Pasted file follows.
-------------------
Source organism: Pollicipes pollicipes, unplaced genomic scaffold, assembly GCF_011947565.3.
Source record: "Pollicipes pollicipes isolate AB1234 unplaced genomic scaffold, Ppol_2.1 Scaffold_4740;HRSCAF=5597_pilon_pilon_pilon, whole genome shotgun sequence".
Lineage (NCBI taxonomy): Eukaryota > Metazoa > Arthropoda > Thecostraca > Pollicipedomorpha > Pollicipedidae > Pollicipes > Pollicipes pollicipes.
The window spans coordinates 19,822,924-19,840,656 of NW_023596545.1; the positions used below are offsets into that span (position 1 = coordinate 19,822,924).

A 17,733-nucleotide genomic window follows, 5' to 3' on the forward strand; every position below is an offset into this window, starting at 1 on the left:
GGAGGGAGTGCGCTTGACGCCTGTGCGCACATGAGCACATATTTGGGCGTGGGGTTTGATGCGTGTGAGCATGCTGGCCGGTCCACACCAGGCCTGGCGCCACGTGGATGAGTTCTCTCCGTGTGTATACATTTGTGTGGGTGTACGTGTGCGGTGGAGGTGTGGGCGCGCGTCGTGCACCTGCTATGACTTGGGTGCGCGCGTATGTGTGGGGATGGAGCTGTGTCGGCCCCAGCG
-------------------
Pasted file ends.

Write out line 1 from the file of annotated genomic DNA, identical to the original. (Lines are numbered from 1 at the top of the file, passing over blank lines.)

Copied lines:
Source organism: Pollicipes pollicipes, unplaced genomic scaffold, assembly GCF_011947565.3.